Derrick Harris has written the last couple of days a great deal on SQL front ends for MapReduce platforms. This is a particularly meaty post.
What does it all mean? That SQL support is a must-have for a self-respecting MR implementation, and everyone is rushing to provide it.
I’ve posted here, here, and here about the function that SQL plays in the legacy data fabric — a fence separating data management from data analysis, for example — and wondering out loud what will take its place in a NoSQL or PostSQL world.
This motion suggests that SQL may have some life in it yet. Despite its RDBMS-ism, it is a rich data-analysis language, and it is the canvas upon which millions of data-analysis paintings have been painted. It’s asking a lot to just throw that away and go back to writing software in what are really still 3GLs to get at data.
In any case, it’s an admission that the data fabric will be more PostSQL (including and building upon SQL) rather than NoSQL in the future. And suggests that we need an expressive model of PostSQL data before we’ll have an expressive interface language for it.
The other day I did what I do with increasing frequency: I wanted to meet an exec (call him “Exec A”) at a startup company (call it “Company X”) where Valhalla might invest, so I looked in LinkedIn to see who was connected with them.
An old friend from Palo Alto days was indeed one degree of separation from Exec A, but when I contacted my friend — and, by the way, it was great to catch up with him on all kinds of things — he said, “I hardly know A and I know nothing about X”. He had LinkedIn with A because they had worked together once, but it was not a meaningful connection.
There are pressures to make meaningless connections: pressures on LinkedIn, on Facebook, on Twitter. And a kind of Gresham’s Law takes over: the bad links drive out the good.
I’ve watched it happen with UseNet, with email, with the Web, with portals, with Quora, with the social sites cited above.
So maybe there isn’t an absolute “network effect”. Maybe above a certain size the debasement of links takes over and the value of network declines.
I’m certain that smarter folks than I have worked this problem. I’d welcome any links to discussions.
But, please, only the good links.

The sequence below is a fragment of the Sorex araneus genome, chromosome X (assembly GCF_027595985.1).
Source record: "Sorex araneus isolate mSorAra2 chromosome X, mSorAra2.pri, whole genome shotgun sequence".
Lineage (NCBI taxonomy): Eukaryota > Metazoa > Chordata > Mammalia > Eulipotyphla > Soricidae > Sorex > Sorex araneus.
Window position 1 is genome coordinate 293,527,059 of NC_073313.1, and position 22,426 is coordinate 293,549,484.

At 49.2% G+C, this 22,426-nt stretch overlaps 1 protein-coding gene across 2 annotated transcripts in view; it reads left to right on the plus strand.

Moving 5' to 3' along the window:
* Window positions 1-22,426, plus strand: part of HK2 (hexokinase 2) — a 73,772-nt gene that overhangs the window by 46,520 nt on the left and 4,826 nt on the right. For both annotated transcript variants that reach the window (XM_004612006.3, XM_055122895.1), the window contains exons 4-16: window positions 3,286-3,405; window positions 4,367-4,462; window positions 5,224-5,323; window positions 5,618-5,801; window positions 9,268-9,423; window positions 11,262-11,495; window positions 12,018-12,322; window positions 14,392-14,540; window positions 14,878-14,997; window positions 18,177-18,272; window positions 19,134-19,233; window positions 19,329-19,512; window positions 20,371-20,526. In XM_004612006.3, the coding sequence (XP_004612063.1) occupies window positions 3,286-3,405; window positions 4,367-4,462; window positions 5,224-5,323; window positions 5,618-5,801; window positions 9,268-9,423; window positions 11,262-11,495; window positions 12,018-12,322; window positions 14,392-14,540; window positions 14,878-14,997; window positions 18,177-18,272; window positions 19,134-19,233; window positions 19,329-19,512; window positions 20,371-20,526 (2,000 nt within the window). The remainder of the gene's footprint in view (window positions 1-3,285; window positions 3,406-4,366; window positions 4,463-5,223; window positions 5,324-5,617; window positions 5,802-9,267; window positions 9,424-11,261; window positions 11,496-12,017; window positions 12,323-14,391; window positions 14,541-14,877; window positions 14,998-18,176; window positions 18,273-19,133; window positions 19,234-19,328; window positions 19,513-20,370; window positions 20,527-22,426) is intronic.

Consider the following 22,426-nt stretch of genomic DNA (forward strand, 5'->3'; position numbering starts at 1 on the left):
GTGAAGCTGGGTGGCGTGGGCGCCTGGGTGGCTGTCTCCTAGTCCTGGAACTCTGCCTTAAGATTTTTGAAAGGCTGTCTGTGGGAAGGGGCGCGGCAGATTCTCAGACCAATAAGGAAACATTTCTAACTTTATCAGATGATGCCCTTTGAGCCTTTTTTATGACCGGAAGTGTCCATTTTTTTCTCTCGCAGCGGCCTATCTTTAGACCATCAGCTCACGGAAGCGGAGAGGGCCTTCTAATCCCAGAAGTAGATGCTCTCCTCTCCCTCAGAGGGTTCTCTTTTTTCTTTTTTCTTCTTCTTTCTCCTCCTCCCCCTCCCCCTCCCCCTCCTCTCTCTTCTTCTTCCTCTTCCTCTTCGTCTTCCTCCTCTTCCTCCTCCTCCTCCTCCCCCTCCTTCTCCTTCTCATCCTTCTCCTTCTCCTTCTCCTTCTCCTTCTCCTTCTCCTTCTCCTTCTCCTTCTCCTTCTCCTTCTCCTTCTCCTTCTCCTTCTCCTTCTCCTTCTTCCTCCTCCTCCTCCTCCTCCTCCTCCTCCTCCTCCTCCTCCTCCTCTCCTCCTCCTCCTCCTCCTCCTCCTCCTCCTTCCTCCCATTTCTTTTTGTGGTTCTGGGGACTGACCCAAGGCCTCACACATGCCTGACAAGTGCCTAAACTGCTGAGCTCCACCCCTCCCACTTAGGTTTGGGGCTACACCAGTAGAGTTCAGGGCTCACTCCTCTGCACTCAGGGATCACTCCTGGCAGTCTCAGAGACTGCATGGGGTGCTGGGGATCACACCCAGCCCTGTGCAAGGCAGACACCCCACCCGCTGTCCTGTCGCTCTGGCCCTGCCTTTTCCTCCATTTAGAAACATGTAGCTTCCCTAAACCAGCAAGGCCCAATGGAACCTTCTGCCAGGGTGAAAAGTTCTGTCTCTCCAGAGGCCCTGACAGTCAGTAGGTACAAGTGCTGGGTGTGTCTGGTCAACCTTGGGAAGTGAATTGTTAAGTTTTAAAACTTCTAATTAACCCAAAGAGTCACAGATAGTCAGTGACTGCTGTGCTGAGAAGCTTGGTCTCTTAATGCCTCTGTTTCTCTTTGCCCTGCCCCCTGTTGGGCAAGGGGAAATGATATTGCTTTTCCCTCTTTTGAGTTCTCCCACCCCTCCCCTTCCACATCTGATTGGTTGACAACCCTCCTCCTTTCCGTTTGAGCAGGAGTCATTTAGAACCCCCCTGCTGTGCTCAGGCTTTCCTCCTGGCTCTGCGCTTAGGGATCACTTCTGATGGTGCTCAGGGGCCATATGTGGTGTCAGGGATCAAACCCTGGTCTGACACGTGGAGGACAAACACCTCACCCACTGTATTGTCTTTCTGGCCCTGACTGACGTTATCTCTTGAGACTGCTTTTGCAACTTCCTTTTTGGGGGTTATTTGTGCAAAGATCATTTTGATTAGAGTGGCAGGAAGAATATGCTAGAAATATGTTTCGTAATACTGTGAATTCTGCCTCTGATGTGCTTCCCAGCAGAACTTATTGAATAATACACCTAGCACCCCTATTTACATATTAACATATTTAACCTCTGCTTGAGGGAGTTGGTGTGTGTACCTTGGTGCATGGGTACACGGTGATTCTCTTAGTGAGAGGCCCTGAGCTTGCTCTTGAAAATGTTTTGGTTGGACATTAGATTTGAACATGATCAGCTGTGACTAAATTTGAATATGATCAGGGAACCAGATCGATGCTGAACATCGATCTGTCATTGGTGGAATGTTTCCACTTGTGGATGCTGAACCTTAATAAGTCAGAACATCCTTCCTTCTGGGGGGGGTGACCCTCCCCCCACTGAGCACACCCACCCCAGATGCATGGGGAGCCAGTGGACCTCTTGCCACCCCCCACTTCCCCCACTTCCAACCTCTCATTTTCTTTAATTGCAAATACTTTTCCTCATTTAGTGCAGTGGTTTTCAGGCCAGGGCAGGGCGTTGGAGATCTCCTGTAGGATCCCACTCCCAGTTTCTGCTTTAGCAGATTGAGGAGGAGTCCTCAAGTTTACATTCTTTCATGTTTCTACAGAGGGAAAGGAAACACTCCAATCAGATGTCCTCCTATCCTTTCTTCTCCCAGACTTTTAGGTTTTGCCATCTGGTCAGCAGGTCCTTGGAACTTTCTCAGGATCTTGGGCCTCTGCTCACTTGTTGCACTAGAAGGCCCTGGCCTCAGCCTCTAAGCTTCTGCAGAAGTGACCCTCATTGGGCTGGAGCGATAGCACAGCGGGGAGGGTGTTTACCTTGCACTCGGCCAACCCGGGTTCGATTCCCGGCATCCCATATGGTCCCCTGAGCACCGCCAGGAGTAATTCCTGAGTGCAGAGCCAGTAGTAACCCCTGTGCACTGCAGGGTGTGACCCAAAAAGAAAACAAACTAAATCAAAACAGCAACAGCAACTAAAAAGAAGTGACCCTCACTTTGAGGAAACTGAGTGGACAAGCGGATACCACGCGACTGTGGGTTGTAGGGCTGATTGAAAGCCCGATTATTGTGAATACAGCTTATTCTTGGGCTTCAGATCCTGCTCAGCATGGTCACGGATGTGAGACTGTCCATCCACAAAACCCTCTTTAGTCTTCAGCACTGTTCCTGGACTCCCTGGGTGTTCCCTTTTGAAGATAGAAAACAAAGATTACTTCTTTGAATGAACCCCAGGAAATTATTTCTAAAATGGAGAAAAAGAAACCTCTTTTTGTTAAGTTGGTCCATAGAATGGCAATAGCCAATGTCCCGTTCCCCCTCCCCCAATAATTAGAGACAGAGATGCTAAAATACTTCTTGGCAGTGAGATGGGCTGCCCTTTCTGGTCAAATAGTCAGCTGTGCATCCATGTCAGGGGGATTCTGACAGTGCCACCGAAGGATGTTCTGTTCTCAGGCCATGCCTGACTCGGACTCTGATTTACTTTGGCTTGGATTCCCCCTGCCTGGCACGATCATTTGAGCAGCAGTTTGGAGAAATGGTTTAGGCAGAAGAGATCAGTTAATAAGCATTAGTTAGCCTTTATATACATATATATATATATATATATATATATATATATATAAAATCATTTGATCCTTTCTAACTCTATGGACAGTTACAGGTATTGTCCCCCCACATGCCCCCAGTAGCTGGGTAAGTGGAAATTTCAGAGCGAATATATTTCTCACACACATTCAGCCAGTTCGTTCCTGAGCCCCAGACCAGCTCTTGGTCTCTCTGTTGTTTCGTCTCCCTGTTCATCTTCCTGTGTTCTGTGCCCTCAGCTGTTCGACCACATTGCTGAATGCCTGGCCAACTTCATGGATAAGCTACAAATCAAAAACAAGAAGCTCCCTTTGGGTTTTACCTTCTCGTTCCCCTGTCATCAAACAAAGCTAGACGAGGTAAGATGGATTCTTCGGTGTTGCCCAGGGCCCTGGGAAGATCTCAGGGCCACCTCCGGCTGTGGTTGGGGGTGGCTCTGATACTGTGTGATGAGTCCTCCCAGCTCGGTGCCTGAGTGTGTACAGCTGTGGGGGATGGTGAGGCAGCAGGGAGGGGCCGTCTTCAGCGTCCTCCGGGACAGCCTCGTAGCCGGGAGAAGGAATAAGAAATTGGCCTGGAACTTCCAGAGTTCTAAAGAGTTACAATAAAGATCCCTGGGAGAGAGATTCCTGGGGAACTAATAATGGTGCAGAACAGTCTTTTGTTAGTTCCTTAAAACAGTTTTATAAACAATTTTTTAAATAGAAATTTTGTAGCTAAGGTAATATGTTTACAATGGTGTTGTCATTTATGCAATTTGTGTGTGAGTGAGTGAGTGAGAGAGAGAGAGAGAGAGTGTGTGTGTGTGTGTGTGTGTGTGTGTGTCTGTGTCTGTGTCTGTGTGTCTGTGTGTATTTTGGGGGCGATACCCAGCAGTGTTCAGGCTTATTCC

In response to my post on “What will be the SQL of NoSQL” William Candillon of 28msec wrote:
Our take is JSONiq, an extension of XQuery for JSON: http://jsoniq.org.
First I’d heard about JSONiq, and, truth be told, I didn’t know a heck of a lot about JSON except the name. Or about XQuery for that matter.
(One drawback of crossing over to the VC side is I fall inexorably behind on tech, despite my wishes and hopes.)
So I followed the link, looked at some of the code examples, and looked at 28msec.
I’m just digging into this, so would welcome any further pointers from the community. SQL was not just a query language, but a frontier between the data layer and the rest of the app. How does JSONiq get to that status?
As cloud computing really starts to take hold, some features of the landscape are becoming clearer. At least they seem clearer to me.
First, the disruption happens disruptively:
- Through consumers and smaller business customers, rather than through the biggest enterprises.
- Through applications converting to SaaS delivery and non-critical, experimental, or bursty infrastructure rather than mission-critical infrastructure.
- Through “consumerization of IT”, where demand for iPads and cool apps drives the need for new delivery models
Second, the disruption will move upward to larger organizations, first through private clouds, then hybrid clouds, and then full-dress clouds. (Of course, larger organizations use SaaS applications and suffice iPads and cool apps today, so they need some kind of cloud solutions today.)
Third, however, is interesting: if IT moves out of the enterprise and into the cloud, why do you need an IT organization over time… and why do you need a CIO?
The CIO’s job is to make sure that the house IT plant supports the mission of the organization. Already other functions are trying to make IT decisions without the CIO: implementing Salesforce, constructing mobile apps, buying kit for websites. It stands to reason that the CIO’s job loses power over time.
CIOs have barely been able to pry themselves free from reporting to CFOs. Will they report to CMOs next?
I went up to the World Maker Faire in New York this past weekend, and had a great time despite iffy weather (relevant because the bulk of the event was outdoors). The lockpicking course from @Toool alone was worth the price of admission, but I also bent some plexiglass with the Institute for Exploratory Research, a hacker space in NJ and had some paella from huge woks that @NickPinkston told me was “a MakerFaire tradition”.
I’ve begun to think of the Maker Movement as having three threads, each of which was present to some extent at the Faire:
- Kids. America gives lip service to the wonder of children, but doesn’t always deliver. Kids were first at Maker Faire. Exhibits were geared to them, people were giving way to them, and they were clearly front and center in the Maker Movement.
- Scruffy Hacker-ness. This of course gives a lot of personality to the Maker Movement. The people who were running the lockpicking event, for example, obviously and repeatedly asked participants not to the break the law. But the subtext was, “if there’s a lock you want to open you should be able to do so.” I bought a t-shirt that said, “If you can’t open it, you don’t own it.”
- Rennaisance Fair for American Manufacturing. This is the meme I’m trying to invest in, and you had to poke around to find traces of it at the Faire, but it was there. Next-gen manufacturing companies like AutoDesk and Valhalla’s portfolio company GeoMagic were present and sponsoring and clearly hedging their bets with small stakes in the success of the Maker Movement. There will be more.